For studio lighting, the COLBOR W100 is a smart investment for those who need a light that is both high-quality and adaptable to a range of shooting conditions. Its combination of power, color accuracy, and ease of use make it a valuable tool for filmmakers and photographers alike.


COLBOR CL220 is professional studio lighting equipment, offering power lighting output and precise control.

The COLBOR CL220 is a good choice for professional studio lighting equipment, offering a blend of power and versatility that caters to both photographers and videographers. Here’s an introduction to its features and benefits:

  • Powerful Output: The CL220 is a continuous light source with a 220W power output, ensuring strong illumination for various studio applications.
  • Bi-Color Capability: It provides a bi-color light with a color temperature range of 2,700-6,500K, allowing for seamless integration into any lighting setup.
  • High CRI: With a CRI rating of 96, it promises excellent color fidelity, which is essential for capturing true-to-life images.
  • Versatile Modifiers: The light is compatible with Bowens mount accessories, giving you the flexibility to use a wide array of modifiers to shape and control the light.
  • Remote Control: Adjustments can be made remotely via the Colbor Studio app, providing convenience and efficiency for solo shooters or those managing multiple lights.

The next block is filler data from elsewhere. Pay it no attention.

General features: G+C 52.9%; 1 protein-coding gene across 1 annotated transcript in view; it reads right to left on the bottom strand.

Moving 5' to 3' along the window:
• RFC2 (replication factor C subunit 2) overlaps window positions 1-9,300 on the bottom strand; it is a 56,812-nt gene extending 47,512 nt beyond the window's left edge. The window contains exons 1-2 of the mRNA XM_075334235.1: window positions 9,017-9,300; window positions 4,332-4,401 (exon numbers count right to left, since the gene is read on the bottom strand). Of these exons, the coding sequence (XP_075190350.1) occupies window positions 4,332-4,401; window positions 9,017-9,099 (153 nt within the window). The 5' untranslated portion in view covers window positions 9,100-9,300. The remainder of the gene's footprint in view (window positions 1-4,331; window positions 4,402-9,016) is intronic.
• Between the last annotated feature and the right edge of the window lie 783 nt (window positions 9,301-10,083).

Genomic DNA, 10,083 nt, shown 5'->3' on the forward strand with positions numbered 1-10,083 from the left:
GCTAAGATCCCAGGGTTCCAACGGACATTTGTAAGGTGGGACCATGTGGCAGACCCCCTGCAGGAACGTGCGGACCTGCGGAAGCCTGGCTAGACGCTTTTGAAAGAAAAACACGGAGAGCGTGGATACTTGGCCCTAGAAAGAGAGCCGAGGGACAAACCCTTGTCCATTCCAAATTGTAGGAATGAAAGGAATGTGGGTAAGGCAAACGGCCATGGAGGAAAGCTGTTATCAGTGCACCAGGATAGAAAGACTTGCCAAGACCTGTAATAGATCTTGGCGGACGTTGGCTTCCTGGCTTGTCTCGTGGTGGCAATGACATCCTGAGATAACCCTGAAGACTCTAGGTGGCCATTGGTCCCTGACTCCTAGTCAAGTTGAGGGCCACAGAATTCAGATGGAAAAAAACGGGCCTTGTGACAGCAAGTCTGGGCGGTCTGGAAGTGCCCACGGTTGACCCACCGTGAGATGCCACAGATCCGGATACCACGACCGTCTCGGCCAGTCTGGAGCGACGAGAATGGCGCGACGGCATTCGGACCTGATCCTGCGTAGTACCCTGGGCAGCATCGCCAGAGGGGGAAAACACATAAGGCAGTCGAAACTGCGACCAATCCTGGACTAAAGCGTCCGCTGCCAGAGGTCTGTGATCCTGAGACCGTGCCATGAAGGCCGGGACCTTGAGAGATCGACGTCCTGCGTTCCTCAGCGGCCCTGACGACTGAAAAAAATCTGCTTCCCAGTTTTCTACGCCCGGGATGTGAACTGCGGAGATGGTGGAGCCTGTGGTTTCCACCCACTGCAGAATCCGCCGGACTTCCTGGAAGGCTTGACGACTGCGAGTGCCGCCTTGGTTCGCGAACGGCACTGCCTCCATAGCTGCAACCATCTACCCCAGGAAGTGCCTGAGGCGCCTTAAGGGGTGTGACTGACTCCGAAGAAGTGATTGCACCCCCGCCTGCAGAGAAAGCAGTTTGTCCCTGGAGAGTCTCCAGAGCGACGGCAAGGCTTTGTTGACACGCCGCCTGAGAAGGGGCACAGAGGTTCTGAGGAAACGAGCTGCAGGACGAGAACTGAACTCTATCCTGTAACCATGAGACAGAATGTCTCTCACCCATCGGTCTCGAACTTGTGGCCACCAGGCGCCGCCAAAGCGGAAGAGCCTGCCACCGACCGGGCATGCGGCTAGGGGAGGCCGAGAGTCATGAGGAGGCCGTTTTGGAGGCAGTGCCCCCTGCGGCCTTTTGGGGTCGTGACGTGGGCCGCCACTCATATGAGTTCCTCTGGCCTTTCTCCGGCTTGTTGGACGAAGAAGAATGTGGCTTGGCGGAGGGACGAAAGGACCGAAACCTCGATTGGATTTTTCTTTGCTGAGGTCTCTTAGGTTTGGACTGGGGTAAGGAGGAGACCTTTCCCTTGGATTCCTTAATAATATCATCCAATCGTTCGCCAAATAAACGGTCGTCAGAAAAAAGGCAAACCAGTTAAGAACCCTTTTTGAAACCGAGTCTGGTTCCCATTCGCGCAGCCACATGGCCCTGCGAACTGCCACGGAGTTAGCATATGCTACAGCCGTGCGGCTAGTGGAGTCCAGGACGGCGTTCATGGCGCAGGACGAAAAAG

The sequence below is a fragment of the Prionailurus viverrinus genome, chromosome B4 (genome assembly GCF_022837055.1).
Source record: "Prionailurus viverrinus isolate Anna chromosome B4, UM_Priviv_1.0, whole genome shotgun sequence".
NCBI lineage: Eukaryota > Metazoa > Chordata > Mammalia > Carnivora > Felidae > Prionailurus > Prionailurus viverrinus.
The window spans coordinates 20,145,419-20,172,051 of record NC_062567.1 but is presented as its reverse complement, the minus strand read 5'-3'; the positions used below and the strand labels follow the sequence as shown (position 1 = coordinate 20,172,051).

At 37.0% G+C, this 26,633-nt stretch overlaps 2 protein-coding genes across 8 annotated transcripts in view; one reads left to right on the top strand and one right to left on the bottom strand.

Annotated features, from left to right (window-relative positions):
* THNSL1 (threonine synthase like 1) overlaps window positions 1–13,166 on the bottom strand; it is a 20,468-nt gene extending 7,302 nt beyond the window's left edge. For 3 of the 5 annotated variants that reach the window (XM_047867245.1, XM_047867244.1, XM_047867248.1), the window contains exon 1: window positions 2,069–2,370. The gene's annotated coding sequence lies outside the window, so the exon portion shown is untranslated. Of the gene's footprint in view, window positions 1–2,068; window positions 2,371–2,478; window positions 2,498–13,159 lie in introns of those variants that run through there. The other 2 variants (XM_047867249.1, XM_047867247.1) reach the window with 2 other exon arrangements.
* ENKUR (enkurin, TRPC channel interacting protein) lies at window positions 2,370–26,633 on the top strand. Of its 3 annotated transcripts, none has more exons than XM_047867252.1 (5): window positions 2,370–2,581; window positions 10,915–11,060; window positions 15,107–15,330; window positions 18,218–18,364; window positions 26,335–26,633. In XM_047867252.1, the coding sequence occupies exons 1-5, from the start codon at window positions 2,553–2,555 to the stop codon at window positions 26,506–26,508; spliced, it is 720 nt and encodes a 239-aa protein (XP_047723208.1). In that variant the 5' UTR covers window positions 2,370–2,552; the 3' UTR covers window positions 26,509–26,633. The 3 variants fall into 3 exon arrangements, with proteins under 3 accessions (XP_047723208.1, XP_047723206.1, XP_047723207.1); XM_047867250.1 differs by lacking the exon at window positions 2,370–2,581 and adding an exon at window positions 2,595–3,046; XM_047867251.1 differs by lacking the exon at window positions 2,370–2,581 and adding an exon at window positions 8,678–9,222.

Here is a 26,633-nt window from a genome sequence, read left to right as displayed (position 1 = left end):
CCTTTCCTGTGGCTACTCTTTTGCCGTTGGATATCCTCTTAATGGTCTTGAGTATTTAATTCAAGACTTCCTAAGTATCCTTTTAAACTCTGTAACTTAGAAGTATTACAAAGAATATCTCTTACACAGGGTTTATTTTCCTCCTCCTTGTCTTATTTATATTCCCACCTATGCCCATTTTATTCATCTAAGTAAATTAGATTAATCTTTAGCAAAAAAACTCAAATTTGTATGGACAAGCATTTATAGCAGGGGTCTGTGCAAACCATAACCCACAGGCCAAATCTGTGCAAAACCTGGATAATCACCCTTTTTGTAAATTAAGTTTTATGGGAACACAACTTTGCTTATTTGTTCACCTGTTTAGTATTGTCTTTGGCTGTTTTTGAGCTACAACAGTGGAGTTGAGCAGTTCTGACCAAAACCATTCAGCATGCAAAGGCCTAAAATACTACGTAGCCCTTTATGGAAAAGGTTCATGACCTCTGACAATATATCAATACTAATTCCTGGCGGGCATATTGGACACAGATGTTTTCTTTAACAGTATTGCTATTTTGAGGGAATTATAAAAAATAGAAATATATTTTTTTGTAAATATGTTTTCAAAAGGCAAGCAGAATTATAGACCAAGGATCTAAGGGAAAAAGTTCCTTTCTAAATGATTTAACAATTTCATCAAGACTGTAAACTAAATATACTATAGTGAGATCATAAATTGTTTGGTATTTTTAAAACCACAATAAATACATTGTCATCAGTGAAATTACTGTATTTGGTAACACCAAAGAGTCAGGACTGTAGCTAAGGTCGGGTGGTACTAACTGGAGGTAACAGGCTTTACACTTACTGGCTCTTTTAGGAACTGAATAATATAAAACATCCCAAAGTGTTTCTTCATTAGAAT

• Special Effects: It comes equipped with 10 effects modes, offering customizable pulse rates for dynamic and creative video production.
  • Cooling System: An effective cooling system ensures the light operates smoothly, even during extended use, without overheating.

Whether you’re setting up a professional studio or creating a home studio space, the COLBOR CL220’s combination of high-quality lighting, control, and adaptability makes it a compelling choice for a wide range of photographic and video projects.

Studio light modifiers to further shape or direct the studio lighting

Modifiers are positioned between the light source and the subject to alter the studio lighting quality or intensity. They can be used to make the light harsher, softer, dimmer, or to produce distinctive lighting patterns. Here are some common modifiers that you can include in the studio lighting equipment list.